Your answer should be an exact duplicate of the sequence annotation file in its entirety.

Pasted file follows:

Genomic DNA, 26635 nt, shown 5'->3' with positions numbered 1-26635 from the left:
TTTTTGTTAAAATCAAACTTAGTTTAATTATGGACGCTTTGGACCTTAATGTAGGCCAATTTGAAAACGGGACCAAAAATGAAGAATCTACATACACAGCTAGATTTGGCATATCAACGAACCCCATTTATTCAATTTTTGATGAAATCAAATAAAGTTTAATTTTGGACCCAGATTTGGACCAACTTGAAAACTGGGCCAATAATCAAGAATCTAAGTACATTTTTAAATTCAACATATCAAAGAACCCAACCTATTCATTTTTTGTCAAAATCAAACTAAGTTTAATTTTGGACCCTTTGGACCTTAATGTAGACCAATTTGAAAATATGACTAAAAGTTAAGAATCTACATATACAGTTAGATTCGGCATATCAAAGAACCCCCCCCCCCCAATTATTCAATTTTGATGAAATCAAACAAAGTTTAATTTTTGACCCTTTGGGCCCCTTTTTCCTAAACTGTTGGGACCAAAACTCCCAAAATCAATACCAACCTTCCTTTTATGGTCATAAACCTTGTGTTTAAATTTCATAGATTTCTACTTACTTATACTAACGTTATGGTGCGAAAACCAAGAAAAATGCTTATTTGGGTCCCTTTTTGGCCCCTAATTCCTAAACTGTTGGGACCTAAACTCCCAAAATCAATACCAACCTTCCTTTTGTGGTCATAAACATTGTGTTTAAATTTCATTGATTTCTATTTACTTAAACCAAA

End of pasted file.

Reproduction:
Genomic DNA, 26635 nt, shown 5'->3' with positions numbered 1-26635 from the left:
TTTTTGTTAAAATCAAACTTAGTTTAATTATGGACGCTTTGGACCTTAATGTAGGCCAATTTGAAAACGGGACCAAAAATGAAGAATCTACATACACAGCTAGATTTGGCATATCAACGAACCCCATTTATTCAATTTTTGATGAAATCAAATAAAGTTTAATTTTGGACCCAGATTTGGACCAACTTGAAAACTGGGCCAATAATCAAGAATCTAAGTACATTTTTAAATTCAACATATCAAAGAACCCAACCTATTCATTTTTTGTCAAAATCAAACTAAGTTTAATTTTGGACCCTTTGGACCTTAATGTAGACCAATTTGAAAATATGACTAAAAGTTAAGAATCTACATATACAGTTAGATTCGGCATATCAAAGAACCCCCCCCCCCCAATTATTCAATTTTGATGAAATCAAACAAAGTTTAATTTTTGACCCTTTGGGCCCCTTTTTCCTAAACTGTTGGGACCAAAACTCCCAAAATCAATACCAACCTTCCTTTTATGGTCATAAACCTTGTGTTTAAATTTCATAGATTTCTACTTACTTATACTAACGTTATGGTGCGAAAACCAAGAAAAATGCTTATTTGGGTCCCTTTTTGGCCCCTAATTCCTAAACTGTTGGGACCTAAACTCCCAAAATCAATACCAACCTTCCTTTTGTGGTCATAAACATTGTGTTTAAATTTCATTGATTTCTATTTACTTAAACCAAA